On September 27, 1985, the gang moved its hideout to a new apartment on Blekinge Street in Copenhagen. The new hideout was rented under a fictitious computer club, and all documents were signed for with a stolen identity, while the bills were paid in cash to avoid alerting the person.[2]: 310–311  On December 3, 1985, the gang robbed a money transport vehicle from a post office,[2]: 307–310  taking DKK 1.5 million (US$160,000 [7]) in cash and DKK 68 million in cancelled checks.[2]: 308  No individual gang member was found guilty for the charge.[4]: 40  Jørgensen was arrested during an attempted car theft on June 3, 1986. The police pretended to believe his cover story and the charges were silently reduced to a fine to avoid arousing the gang's suspicions.[2]: 350–365  On December 22, 1986, the gang stole the Christmas weekend stock of Danish clothing mega store Daells Varehus, as they were being picked up by a bank courier.[2]: 371–380  During the escape, the gang fought off several shop employees, including the security chief (a former elite soldier) who sustained a fractured skull from a pistol whip.[2]: 371–372  For their next robbery, the gang developed a new soft baton designed to prevent skull fractures. The robbery yielded about DKK 4.7 million (US$0.63 million[7]) in cash, and no gang members were found guilty.[2]: 374, 376 [4]: 40 

1988 Old Main Post Office robbery[edit]

The gang's last robbery was on November 3, 1988, at 5:13. They robbed a postal transport of money and valuables as it arrived at the old central postal office, carrying DKK 9.3 million (US$1.4 million[7]) in cash and bearer bonds plus about DKK 5 million in other valuables. As the gang left with their takings, the police arrived earlier than anticipated.[2]: 430–461  In the ensuing shootout, a rookie police officer was killed by buckshot from the sawed-off shotgun used during the robbery,[2]: 451–461  which facilitated an exchange of information between the secret police and the robbery squad.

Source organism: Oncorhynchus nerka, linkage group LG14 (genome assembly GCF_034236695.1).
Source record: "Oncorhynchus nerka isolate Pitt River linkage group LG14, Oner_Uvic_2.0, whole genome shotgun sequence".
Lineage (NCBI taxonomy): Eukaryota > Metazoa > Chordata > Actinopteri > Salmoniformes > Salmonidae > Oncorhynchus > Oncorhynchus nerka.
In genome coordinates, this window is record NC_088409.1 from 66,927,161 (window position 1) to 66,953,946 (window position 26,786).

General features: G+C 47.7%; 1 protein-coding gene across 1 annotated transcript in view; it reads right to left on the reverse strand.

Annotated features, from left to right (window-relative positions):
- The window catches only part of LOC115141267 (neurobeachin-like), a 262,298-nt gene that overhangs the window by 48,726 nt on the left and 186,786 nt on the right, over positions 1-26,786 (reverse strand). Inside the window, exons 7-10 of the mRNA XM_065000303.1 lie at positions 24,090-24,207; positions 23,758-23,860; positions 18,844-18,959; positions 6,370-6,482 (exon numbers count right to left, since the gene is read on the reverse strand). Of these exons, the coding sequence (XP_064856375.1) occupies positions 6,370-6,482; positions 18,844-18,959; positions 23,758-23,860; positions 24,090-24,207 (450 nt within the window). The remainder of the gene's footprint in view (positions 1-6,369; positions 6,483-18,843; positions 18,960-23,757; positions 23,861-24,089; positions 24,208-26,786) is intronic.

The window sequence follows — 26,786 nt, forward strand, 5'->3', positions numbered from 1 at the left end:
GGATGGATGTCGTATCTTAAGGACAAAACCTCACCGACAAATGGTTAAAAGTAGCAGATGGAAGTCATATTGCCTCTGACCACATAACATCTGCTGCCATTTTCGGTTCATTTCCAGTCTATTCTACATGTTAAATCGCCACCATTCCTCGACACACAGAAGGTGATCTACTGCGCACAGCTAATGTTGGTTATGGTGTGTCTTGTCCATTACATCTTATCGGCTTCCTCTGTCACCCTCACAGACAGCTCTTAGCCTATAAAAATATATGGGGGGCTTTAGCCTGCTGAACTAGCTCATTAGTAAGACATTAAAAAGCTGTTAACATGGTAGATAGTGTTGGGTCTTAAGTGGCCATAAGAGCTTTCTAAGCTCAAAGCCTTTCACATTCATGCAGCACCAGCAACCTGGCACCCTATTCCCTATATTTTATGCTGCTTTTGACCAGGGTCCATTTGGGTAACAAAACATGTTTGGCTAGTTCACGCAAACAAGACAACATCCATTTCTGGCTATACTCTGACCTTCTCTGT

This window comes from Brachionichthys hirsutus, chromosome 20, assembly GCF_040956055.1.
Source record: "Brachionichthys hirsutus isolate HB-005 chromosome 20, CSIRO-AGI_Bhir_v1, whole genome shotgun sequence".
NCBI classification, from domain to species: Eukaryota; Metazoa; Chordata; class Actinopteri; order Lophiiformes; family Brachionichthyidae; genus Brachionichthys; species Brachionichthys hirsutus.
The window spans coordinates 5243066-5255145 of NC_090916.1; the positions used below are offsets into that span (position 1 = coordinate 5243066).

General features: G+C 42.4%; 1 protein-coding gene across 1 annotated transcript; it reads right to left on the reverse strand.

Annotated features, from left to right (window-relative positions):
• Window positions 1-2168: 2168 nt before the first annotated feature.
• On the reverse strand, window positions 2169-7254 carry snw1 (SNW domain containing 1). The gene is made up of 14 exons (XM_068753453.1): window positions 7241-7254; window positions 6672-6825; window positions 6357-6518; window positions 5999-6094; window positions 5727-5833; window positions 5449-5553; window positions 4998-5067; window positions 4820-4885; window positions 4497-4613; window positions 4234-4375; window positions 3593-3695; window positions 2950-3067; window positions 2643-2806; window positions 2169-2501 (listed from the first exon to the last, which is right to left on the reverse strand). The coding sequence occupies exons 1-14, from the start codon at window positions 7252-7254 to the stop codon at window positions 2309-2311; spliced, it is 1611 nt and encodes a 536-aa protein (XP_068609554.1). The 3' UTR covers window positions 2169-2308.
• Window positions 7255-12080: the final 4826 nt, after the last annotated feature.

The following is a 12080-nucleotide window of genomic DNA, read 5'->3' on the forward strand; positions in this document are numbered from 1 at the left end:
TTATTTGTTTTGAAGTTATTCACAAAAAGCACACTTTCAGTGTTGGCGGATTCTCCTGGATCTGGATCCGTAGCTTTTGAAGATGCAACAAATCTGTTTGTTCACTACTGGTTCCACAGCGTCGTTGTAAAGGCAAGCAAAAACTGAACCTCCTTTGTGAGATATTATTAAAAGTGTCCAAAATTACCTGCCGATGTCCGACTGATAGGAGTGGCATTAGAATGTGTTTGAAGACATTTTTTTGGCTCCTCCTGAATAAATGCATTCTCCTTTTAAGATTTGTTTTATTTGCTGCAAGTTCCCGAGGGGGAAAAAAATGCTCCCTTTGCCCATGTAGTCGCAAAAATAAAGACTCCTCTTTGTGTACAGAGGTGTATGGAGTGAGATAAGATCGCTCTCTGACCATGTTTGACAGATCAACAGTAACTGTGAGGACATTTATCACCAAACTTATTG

On November 2, 1988, at 22:00, gang members Torkil Lauesen, Weimann, Jørgensen, Carsten Nielsen, and Marc Rudin met at the hideout in Blekingegade.[2]: 439  At night, postal trains picked up the day's mail and dropped them off at the designated post offices.[8] The gang stole four or five cars and parked them at strategic locations. An orange Toyota HiAce van was parked in Løvstræde across from the back gate of the post office.[2]: 439–442 

On November 3, 1988, at 04:25, postal trains delivered mail at the postal rail terminal between Copenhagen central station and Copenhagen police headquarters.[2]: 400  At 04:50, money and other high-value mail was loaded from the trains to a yellow armored postal van, call sign 8886 K5B, with the driver "JF" and the guard "FA".[2]: 445  The van had a direct radio link to police HQ,[2]: 406, 445  but the gang thought the radio link was to the postal HQ who would then have to phone the police before they could respond to any robbery.[4] At 05:00, the van left the postal terminal bound for the old main post office in Købmagergade, hence code K5.[2]: 445  At around 05:02, it passed and greeted the alfa-south police patrol car near Tivoli.[2]: 445–446 

At around 05:03, the van passed town hall square, where Nielsen spotted it and signaled the rest of the gang by radio.[2]: 443, 446  He then jumped on a bicycle and pedaled to the van.[2]: 443  At the same time, the gang put a blue "police" light on the stolen Ford Escort and drove to the post office.[2]: 443–444  Rudin and "member Y" were disguised as uniformed policemen, while Lauesen and "member X" were disguised as detectives. X and Y are Jørgensen and Weimann, but only the gang knew their identities.[2]: 442–443  At around 05:06, the fake detectives and policemen arrived at the post office back gate in Løvstræde. The fake detectives questioned the gatekeeper about perpetrators of a made-up nearby assault, while the fake policemen pretended to search the yard.[2]: 444–445